1. Create a module Staircase
  2. Create a main function to receive the input and print each row to the output
  3. Create a function to generate a string of an arbitrary size composed with an arbitrary char
  4. Append the string made with spaces and the string made with #
  5. Print the final string

Here is my solution for such task. Such code should be copied to the staircase.ex file, inside the lib folder.

lib/staircase.ex
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defmodule Staircase do
def main(size) do
Enum.each(1..size, fn i ->
IO.puts(string_gen(size - i, " ") <> string_gen(i, "#"))
end)
end
def string_gen(0, _), do: ""
def string_gen(size, char) when size > 0 do
Enum.reduce(1..size, "", fn(_i, acc) -> acc <> char end)
end
end

Now that we have our final solution, let’s run our tests to see if it’s working fine.

Typing mix test in your terminal you should see the following message:

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> mix test
.
Finished in 0.03 seconds
1 test, 0 failures
Randomized with seed 477889

Great! Now we are almost done. Let’s finish writing some documentation and the most exciting part, the doctests :)

Documentation and doctests

From the Elixir docs:

Elixir treats documentation as a first-class citizen. This means documentation should be easy to write and easy to read.

We can easily confirm this statement. Elixir gives to us the module attributes @moduledoc and @doc so we can write documentation for our modules and functions. You can write in markdown inside your documentation as well.

Let’s see it in practice.

In the staircase.ex file, below your module definition, let’s add a @moduledoc.

lib/staircase.ex
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defmodule Staircase do
@moduledoc """
Generate staircases based on the input value
"""
# ...
end

Now let’s describe what our main function does:

lib/staircase.ex
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@doc """
Receives the input and print the staircase to the console
"""
def main(size) do
Enum.each(1..size, fn i ->
IO.puts(string_gen(size - i, " ") <> string_gen(i, "#"))
end)
end

And finally, let’s describe what our string_gen function does and write some tests inside our documentation!

lib/staircase.ex
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@doc """
Generate a string of size `size` made with characters `char`
## Example
iex> Staircase.string_gen(0, "#")
""
iex> Staircase.string_gen(1, "#")
"#"
iex> Staircase.string_gen(7, "#")
"#######"
iex> Staircase.string_gen(0, " ")
""
iex> Staircase.string_gen(1, " ")
" "
iex> Staircase.string_gen(7, " ")
" "
"""
def string_gen(0, _), do: ""
def string_gen(size, char) when size > 0 do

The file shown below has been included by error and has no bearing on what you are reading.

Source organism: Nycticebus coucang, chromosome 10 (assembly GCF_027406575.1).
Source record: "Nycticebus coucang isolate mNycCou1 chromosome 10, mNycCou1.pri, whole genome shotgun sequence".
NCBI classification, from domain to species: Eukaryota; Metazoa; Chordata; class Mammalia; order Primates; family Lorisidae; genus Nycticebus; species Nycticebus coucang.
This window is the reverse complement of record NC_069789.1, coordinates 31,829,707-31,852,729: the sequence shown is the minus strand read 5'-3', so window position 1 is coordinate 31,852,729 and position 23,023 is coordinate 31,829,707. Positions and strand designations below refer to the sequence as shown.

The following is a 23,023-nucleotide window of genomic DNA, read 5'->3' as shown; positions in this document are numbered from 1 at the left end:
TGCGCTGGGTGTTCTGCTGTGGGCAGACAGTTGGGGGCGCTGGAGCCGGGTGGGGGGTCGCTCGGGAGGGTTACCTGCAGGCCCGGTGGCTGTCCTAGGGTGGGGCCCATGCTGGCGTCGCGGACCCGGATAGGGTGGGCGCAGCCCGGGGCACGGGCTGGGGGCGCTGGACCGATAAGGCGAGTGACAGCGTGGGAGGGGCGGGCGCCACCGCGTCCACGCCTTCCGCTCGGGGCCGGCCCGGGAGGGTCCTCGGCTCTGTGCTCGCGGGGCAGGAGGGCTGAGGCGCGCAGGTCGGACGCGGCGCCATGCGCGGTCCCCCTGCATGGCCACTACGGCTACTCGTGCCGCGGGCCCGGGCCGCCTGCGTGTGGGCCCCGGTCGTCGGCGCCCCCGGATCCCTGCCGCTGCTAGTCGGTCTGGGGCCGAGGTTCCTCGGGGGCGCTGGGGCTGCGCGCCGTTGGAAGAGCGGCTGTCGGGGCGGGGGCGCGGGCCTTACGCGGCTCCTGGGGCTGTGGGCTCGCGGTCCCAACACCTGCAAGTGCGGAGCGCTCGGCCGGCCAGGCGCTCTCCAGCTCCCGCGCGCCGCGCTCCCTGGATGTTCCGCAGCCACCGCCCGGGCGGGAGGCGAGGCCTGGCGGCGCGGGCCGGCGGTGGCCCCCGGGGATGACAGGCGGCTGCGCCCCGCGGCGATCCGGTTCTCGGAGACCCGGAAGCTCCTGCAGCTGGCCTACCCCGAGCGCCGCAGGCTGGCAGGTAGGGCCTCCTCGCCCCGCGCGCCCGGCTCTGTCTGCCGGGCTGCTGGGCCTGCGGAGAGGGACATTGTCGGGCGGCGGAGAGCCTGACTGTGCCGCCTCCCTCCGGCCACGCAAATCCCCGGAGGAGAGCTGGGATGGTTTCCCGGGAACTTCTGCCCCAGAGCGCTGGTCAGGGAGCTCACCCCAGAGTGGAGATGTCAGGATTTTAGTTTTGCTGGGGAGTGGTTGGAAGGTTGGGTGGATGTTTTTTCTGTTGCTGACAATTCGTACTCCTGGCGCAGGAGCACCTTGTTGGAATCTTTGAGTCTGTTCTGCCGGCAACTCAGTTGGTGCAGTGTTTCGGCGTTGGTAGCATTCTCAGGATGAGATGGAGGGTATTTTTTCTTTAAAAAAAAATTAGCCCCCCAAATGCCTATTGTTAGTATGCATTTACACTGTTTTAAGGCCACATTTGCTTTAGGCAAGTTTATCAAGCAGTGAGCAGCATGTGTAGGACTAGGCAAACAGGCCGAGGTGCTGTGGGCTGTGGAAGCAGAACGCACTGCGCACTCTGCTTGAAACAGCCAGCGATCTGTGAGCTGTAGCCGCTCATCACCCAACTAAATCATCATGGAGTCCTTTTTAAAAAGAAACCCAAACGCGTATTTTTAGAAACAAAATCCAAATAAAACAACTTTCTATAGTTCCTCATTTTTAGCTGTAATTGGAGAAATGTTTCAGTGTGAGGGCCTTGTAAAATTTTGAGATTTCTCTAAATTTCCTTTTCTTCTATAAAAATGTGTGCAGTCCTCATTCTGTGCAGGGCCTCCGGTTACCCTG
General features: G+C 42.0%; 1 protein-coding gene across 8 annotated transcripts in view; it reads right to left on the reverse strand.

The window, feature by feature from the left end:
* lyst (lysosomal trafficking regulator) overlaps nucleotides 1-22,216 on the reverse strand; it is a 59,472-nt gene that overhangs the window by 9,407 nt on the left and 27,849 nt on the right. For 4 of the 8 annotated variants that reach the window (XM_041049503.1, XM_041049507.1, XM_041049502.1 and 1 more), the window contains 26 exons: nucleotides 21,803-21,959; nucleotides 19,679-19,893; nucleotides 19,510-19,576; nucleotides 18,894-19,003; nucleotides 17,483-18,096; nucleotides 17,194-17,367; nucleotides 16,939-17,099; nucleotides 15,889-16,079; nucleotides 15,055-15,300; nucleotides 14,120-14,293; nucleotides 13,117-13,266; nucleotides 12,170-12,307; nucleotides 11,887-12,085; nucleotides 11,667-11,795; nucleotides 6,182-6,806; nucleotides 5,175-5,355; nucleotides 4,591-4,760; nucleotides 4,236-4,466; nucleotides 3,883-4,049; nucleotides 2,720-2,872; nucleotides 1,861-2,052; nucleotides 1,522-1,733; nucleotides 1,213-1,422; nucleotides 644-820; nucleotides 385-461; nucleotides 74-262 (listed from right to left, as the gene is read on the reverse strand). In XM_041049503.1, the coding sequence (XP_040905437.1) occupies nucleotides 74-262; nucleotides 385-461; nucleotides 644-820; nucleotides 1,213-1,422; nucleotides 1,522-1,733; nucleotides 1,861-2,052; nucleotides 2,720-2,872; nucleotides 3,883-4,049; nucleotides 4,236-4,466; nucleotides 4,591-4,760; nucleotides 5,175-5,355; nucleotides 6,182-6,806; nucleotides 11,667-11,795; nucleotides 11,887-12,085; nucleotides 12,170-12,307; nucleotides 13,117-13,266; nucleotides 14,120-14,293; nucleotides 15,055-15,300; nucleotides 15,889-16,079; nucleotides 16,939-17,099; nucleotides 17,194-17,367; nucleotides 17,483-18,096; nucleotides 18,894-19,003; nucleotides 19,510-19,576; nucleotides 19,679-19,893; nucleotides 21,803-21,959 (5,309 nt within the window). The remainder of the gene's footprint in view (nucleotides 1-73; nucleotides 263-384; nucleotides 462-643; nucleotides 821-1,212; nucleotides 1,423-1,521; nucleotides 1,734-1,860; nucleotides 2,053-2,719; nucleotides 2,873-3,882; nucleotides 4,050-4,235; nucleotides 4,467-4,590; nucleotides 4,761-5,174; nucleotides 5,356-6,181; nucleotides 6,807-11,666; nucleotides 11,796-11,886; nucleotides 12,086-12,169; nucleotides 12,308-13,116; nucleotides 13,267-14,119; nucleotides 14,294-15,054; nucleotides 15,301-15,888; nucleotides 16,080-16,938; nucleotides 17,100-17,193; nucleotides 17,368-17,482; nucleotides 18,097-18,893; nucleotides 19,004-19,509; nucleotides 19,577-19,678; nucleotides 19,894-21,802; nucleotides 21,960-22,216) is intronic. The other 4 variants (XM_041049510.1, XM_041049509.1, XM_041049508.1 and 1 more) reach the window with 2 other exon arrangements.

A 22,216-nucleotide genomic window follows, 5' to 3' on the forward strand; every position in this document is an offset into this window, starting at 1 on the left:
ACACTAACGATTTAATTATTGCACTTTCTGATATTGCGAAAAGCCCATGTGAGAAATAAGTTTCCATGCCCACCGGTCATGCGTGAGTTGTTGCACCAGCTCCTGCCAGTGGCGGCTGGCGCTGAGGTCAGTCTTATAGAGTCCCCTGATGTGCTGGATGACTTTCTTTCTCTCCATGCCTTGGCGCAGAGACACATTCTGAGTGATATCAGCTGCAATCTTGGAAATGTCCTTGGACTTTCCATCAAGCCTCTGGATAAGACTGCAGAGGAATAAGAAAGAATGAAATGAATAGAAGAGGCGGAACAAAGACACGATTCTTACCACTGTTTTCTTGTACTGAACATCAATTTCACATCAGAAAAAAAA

Enum.reduce(1..size, "", fn(_i, acc) -> acc <> char end)
end

This last part receives our attention. In order to write code that will be evaluated when you run your tests, you have to put inside your @doc the ## Example part exactly in the way it was done here:

  1. Add ## Example
  2. Skip a line
  3. Add 4 spaces considering the column where ## Example started
  4. Add iex> and the function/code that will be tested
  5. Write what is the expected return of such function in the line below

Let’s run mix test so you can see we have now 7 tests. Pretty cool!

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> mix test
Compiling 1 file (.ex)
.......
Finished in 0.07 seconds
7 tests, 0 failures
Randomized with seed 70528

Changing the second assertion to intentionally break the test we can see how helpful and smart ExUnit is.

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1) test doc at Staircase.string_gen/2 (2) (StaircaseTest)
test/staircase_test.exs:4
Doctest failed
code: Staircase.string_gen(1, "#") === "&"
left: "#"
stacktrace:
lib/staircase.ex:23: Staircase (module)
Finished in 0.07 seconds
7 tests, 1 failure

It tells exactly what and where the problem is. Amazing stuff, serious.

Generating the documentation page

Our final step is to generate our beautiful documentation page using the ExDoc tool we installed in the beginning of the article.

It’s extremely easy to do so, just run mix docs and you’re done!

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> mix docs
Compiling 1 file (.ex)
Docs successfully generated.
View them at "doc/index.html".

Go to doc/index.html and open the file in your favorite browser to navigate in your docs!

OBS: you can activate the night mode in the end of the page clicking in “Switch to night mode”.

If you want some tips on how to learn Elixir or any other programming language, this article can be helpful.

That’s it! I hope you enjoyed that simple demonstration of the helpful features Elixir brings to us for free.

Until next ;D